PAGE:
Caroline Johnson (author) is co-director of JMD&Co and was responsible for researching and supervising the reproduction costumes used at Hampton Court Palace and other historic sites from 1992 to 2004. Caroline specialises in research into documentary evidence and primary sources on Tudor costume. Caroline is a former trustee of The Costume Society, has been chairman and secretary of the Southern Counties Costume Society.Visit website
Jane Huggett is co-author of The Tudor Child. She a dress historian and costumier whose previous publications include Clothes of the Common Man and Clothes for the Common Woman (two volumes each; 1480 to 1580 and 1580 to 1660) both for Stuart Press. Jane has been making reconstructions of historic costumes for museums and heritage sites since 1987. Clients include The National Trust, Warwick Castle, Shakespeare’s Birthplace Trust, JMD&Co for Hampton Court Palace and Past Pleasures for Hampton Court Palace, The Mary Rose Trust and The Tower of London. Jane has worked as a costumed interpreter for Hampton Court Palace and is currently working in the same capacity at Milestones Museum in Basingstoke, Hampshire.
Michael Perry (illustrator) worked as a designer for Games Workshop from 1978-2014. As a freelance illustrator he has provided the colour plates for eight Osprey Men at Arms and Campaign Series reference books. In 2013 Michael was commissioned to produce eight large illustrated figures for inclusion in the In Fine Style exhibition for The Royal Collection. He runs Perry Miniatures, a company making 28mm historical figures for collectors, with his brother Alan. Through Perry Miniatures Michael has illustrated and published books on military history including The First Carlist War by Conrad Cairns and Go Strong into the Desert by Lt. Col. Mike Snook. He is married to Ninya Mikhaila, they live in Nottingham with their two children.Visit website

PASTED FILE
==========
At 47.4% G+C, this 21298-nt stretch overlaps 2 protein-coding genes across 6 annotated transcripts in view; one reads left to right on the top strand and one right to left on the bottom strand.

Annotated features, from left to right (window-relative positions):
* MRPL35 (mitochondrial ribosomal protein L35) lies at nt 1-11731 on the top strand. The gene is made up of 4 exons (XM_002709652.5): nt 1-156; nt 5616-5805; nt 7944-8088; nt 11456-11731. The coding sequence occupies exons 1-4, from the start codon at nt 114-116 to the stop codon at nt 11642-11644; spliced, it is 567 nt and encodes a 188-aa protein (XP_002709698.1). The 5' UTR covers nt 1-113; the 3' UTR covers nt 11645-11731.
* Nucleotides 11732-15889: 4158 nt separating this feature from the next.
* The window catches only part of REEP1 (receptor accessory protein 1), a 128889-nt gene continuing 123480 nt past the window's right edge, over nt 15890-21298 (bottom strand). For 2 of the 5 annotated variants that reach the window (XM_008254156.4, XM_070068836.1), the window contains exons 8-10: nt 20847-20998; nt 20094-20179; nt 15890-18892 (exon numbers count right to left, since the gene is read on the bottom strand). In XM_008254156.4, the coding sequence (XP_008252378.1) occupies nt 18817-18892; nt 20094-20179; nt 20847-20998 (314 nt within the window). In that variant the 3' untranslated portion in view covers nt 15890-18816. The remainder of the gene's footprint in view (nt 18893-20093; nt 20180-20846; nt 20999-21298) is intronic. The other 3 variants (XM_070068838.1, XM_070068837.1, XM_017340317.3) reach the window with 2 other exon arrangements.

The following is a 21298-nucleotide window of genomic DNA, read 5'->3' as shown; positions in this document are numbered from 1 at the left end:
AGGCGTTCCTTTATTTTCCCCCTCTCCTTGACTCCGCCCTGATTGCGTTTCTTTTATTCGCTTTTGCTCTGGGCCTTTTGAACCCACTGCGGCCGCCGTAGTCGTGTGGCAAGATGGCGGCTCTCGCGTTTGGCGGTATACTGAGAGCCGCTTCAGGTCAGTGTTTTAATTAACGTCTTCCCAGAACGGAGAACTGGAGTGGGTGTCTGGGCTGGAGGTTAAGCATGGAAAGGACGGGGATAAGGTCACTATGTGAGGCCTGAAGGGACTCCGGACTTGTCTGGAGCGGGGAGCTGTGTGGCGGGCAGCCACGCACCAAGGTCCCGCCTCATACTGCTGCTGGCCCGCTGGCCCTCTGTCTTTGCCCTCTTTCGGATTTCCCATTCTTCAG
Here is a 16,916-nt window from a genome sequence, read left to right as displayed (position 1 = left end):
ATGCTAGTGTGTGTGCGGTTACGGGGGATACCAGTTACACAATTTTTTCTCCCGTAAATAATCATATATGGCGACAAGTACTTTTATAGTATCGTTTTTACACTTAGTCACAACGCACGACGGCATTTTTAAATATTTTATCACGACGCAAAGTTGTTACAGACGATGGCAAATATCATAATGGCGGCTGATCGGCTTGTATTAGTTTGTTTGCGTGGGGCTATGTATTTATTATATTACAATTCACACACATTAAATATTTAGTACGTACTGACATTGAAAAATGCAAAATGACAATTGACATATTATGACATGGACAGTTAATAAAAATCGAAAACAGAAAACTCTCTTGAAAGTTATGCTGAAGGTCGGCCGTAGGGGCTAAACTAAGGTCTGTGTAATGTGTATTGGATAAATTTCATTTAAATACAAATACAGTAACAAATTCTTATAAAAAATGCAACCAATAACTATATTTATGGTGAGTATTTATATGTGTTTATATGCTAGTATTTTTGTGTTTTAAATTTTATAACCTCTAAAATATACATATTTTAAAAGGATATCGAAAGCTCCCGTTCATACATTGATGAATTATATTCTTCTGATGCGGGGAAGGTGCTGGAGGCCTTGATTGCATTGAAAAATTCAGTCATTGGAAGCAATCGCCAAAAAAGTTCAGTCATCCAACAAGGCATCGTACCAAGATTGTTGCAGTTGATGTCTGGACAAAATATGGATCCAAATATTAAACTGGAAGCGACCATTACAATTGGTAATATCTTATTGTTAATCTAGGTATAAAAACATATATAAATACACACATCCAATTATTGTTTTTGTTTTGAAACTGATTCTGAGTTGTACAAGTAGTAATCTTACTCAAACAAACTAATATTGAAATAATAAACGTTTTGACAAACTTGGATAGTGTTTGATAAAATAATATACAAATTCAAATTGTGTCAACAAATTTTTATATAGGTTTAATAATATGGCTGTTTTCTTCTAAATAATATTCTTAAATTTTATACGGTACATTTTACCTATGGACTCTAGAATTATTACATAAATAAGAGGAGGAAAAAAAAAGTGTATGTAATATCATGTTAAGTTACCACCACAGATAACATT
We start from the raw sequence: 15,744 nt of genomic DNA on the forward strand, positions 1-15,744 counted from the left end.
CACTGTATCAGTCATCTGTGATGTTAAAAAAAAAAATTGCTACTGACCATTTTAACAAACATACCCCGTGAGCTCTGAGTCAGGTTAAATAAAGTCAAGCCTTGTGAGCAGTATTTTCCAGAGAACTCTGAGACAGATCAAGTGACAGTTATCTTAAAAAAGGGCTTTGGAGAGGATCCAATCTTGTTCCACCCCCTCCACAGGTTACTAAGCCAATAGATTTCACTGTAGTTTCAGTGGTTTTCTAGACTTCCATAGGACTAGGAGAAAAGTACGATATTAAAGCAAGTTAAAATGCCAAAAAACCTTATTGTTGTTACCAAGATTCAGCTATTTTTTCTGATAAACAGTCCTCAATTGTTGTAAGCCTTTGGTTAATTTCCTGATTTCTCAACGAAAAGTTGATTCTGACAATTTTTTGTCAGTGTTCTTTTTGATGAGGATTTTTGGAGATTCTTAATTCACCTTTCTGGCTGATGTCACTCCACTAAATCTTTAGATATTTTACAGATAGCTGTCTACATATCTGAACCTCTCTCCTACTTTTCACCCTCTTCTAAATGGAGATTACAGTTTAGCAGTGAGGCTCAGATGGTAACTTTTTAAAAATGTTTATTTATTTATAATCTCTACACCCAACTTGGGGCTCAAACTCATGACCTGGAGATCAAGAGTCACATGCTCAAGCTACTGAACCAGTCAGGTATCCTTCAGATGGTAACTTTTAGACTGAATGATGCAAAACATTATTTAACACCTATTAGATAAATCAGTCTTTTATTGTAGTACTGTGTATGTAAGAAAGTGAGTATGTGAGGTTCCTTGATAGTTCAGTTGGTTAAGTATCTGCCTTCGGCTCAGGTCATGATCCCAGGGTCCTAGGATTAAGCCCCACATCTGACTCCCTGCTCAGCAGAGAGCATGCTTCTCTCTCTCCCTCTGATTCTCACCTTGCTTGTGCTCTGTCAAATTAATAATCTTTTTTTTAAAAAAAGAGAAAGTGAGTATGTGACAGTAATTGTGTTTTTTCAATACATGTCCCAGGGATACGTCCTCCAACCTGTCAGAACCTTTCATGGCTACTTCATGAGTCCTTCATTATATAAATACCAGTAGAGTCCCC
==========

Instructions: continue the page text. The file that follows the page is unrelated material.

Jodie has been part of The Tudor Tailor team since 2012. She is a web developer (WILDSIDE) specialising in user interface design, with a commitment to making scientific data about cultural heritage available to a broad public. Jodie is responsible for maintaining The Tudor Tailor website and has developed a number of digital tools to help collate and analyse our research data.
Away from the computer Jodie spends most of her time doing laps of the pool. She is ladies captain of the British Transplant Swimming Team and has won over 20 world championship gold medals.Visit website
Originally from Rugby, Warwickshire, and now firmly based in Nottingham, Melanie Beaven joined the team this year as a part-time assistant. She had been waiting for an opportunity to gain entry to The Tudor Tailor workshop for several years, and events fell into place in May 2019. Melanie looks after the online sales and ordering process.
Outside of the workshop, she has a favourite daughter, a favourite son, and a deep love of playing Roller Derby. Her husband’s name is Stephen Beaven, which looks like it rhymes but doesn’t.